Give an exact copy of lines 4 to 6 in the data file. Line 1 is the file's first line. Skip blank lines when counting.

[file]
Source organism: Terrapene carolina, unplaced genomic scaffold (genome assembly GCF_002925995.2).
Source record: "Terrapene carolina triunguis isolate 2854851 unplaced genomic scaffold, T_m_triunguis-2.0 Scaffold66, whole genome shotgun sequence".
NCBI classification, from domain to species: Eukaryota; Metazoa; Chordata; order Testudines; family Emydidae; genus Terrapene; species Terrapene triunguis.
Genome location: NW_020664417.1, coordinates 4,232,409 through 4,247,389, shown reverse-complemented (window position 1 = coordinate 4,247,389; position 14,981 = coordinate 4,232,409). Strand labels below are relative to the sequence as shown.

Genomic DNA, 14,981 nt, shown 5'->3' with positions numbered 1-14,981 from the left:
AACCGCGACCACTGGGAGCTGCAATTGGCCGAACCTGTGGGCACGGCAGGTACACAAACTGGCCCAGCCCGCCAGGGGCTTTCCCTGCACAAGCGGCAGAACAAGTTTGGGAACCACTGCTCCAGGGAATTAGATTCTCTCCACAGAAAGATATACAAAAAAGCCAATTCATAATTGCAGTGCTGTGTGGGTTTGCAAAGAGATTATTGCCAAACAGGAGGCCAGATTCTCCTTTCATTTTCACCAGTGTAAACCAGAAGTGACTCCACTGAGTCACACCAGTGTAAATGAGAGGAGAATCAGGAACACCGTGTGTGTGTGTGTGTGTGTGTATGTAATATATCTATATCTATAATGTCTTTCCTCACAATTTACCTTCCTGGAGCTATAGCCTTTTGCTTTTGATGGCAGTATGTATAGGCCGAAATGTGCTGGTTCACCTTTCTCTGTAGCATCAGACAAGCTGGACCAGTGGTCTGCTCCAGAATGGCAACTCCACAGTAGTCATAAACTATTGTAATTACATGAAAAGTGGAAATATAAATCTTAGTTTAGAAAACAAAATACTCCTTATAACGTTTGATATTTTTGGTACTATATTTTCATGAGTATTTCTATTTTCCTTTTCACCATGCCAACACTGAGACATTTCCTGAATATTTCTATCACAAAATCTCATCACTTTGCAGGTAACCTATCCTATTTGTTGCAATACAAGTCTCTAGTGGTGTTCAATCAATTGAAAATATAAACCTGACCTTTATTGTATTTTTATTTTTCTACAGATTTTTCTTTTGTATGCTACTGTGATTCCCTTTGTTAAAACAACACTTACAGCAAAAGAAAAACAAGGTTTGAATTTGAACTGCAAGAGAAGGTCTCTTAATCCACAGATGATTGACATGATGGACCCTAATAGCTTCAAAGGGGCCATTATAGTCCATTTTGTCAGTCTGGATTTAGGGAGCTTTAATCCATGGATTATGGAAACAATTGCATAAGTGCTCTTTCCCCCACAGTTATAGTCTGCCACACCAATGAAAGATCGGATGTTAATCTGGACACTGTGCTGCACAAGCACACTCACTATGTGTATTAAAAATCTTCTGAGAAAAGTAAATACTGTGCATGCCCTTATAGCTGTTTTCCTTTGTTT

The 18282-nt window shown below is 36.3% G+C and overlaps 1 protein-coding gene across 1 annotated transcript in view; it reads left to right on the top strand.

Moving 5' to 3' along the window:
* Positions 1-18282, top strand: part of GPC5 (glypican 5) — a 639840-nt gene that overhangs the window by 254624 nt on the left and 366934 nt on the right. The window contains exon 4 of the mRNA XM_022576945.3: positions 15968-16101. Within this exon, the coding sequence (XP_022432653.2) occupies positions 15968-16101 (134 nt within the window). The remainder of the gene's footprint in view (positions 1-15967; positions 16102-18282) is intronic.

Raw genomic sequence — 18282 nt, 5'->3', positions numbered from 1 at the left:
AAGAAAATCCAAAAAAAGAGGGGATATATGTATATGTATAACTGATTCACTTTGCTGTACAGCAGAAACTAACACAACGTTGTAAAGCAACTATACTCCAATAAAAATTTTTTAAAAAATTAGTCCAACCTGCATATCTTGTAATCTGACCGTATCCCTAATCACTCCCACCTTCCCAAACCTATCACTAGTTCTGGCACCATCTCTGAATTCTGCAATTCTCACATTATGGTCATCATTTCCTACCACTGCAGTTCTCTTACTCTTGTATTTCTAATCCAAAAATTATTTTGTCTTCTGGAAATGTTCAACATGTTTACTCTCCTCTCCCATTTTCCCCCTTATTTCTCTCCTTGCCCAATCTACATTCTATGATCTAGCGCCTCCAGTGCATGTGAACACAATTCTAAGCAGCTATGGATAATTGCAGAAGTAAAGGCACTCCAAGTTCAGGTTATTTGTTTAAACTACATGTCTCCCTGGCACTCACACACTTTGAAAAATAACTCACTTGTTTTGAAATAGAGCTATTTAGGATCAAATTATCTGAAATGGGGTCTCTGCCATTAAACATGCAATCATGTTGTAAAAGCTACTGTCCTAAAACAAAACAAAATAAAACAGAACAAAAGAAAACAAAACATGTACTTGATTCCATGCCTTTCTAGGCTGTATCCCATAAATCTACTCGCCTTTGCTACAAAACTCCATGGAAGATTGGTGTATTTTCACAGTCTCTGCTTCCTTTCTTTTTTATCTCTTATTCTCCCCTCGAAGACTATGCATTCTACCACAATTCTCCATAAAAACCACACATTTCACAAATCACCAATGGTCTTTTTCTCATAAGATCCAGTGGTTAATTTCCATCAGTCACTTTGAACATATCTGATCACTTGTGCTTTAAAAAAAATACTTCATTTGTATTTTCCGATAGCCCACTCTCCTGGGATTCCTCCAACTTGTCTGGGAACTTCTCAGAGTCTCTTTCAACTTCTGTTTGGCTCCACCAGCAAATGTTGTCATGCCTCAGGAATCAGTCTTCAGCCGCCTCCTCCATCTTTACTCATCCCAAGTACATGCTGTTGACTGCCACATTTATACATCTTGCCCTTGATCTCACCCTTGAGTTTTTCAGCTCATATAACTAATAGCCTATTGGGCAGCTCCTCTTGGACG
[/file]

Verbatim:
Genome location: NW_020664417.1, coordinates 4,232,409 through 4,247,389, shown reverse-complemented (window position 1 = coordinate 4,247,389; position 14,981 = coordinate 4,232,409). Strand labels below are relative to the sequence as shown.

Genomic DNA, 14,981 nt, shown 5'->3' with positions numbered 1-14,981 from the left:
AACCGCGACCACTGGGAGCTGCAATTGGCCGAACCTGTGGGCACGGCAGGTACACAAACTGGCCCAGCCCGCCAGGGGCTTTCCCTGCACAAGCGGCAGAACAAGTTTGGGAACCACTGCTCCAGGGAATTAGATTCTCTCCACAGAAAGATATACAAAAAAGCCAATTCATAATTGCAGTGCTGTGTGGGTTTGCAAAGAGATTATTGCCAAACAGGAGGCCAGATTCTCCTTTCATTTTCACCAGTGTAAACCAGAAGTGACTCCACTGAGTCACACCAGTGTAAATGAGAGGAGAATCAGGAACACCGTGTGTGTGTGTGTGTGTGTGTATGTAATATATCTATATCTATAATGTCTTTCCTCACAATTTACCTTCCTGGAGCTATAGCCTTTTGCTTTTGATGGCAGTATGTATAGGCCGAAATGTGCTGGTTCACCTTTCTCTGTAGCATCAGACAAGCTGGACCAGTGGTCTGCTCCAGAATGGCAACTCCACAGTAGTCATAAACTATTGTAATTACATGAAAAGTGGAAATATAAATCTTAGTTTAGAAAACAAAATACTCCTTATAACGTTTGATATTTTTGGTACTATATTTTCATGAGTATTTCTATTTTCCTTTTCACCATGCCAACACTGAGACATTTCCTGAATATTTCTATCACAAAATCTCATCACTTTGCAGGTAACCTATCCTATTTGTTGCAATACAAGTCTCTAGTGGTGTTCAATCAATTGAAAATATAAACCTGACCTTTATTGTATTTTTATTTTTCTACAGATTTTTCTTTTGTATGCTACTGTGATTCCCTTTGTTAAAACAACACTTACAGCAAAAGAAAAACAAGGTTTGAATTTGAACTGCAAGAGAAGGTCTCTTAATCCACAGATGATTGACATGATGGACCCTAATAGCTTCAAAGGGGCCATTATAGTCCATTTTGTCAGTCTGGATTTAGGGAGCTTTAATCCATGGATTATGGAAACAATTGCATAAGTGCTCTTTCCCCCACAGTTATAGTCTGCCACACCAATGAAAGATCGGATGTTAATCTGGACACTGTGCTGCACAAGCACACTCACTATGTGTATTAAAAATCTTCTGAGAAAAGTAAATACTGTGCATGCCCTTATAGCTGTTTTCCTTTGTTT